Political dialogue under the 2000 Cotonou : addressing the gaps in the right to freedom of expression and assembly in Uganda
Musiime, Alex Martin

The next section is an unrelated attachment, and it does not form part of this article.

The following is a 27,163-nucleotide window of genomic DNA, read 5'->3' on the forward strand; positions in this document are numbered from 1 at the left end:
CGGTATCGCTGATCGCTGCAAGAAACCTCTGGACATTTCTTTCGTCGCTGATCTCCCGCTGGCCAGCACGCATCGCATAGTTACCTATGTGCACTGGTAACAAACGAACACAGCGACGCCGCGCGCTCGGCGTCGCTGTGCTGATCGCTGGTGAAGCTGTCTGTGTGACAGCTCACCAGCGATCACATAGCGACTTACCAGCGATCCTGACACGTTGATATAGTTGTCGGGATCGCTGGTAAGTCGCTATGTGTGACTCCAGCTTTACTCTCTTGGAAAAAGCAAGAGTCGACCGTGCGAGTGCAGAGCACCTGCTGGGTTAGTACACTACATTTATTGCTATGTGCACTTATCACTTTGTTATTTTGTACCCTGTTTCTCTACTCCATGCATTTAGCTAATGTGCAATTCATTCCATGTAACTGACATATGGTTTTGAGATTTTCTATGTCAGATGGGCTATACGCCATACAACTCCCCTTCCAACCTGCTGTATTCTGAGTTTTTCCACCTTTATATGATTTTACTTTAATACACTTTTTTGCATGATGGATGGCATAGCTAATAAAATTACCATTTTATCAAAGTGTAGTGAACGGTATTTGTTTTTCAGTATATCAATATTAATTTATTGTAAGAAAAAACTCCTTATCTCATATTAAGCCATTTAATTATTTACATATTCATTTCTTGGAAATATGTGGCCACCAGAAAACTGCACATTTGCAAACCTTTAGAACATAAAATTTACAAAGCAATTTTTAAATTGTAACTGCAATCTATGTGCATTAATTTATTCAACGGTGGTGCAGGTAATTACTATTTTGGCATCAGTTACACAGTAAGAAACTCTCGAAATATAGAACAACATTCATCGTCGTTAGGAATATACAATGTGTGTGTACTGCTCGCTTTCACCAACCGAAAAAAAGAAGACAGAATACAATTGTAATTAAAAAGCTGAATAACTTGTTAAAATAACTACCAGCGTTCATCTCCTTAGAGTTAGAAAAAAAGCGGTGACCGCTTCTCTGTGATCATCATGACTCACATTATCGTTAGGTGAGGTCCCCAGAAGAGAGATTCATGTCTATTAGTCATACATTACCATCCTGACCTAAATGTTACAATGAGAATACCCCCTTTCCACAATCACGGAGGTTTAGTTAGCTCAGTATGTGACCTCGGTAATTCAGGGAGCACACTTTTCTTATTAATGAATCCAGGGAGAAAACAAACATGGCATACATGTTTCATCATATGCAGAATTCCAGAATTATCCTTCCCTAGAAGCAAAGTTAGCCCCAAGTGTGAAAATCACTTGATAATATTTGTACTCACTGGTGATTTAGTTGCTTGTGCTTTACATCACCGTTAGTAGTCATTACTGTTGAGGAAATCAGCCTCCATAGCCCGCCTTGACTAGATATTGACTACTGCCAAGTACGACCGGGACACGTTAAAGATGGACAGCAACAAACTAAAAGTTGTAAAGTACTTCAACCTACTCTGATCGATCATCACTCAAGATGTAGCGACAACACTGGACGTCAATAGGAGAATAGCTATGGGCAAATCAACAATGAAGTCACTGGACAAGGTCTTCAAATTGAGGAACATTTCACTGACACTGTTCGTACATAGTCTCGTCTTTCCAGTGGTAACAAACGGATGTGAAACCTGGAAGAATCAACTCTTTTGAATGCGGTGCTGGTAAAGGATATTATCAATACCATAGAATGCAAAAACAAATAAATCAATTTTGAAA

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The African, Caribbean and Pacific and European Union (ACP-EU) partnership, was welcomed with much expectation in the area of Human Rights. This expectation was fortified with the promulgation of the Cotonou Agreement of 2000, which introduced the concept of Political dialogue. The commitment to political dialogue in this instrument was an innovation from previous agreements that not only paid scant regard to human rights but also followed a top to the bottom structure of enhancing development, where ACP states had little autonomy in shaping their path to democracy and governance issues. However, despite the existence of the Cotonou Agreement, the freedoms of Expression and Assembly—key components of the democratization process—have been subjected to significant abuse in many ACP states, Uganda in particular. This paper seeks to demystify the EU-Uganda political dialogue under the ACP, the powers that shape it, its impact on the body of human rights, and its future post-2020 upon the expiry of the Cotonou Partnership Agreement.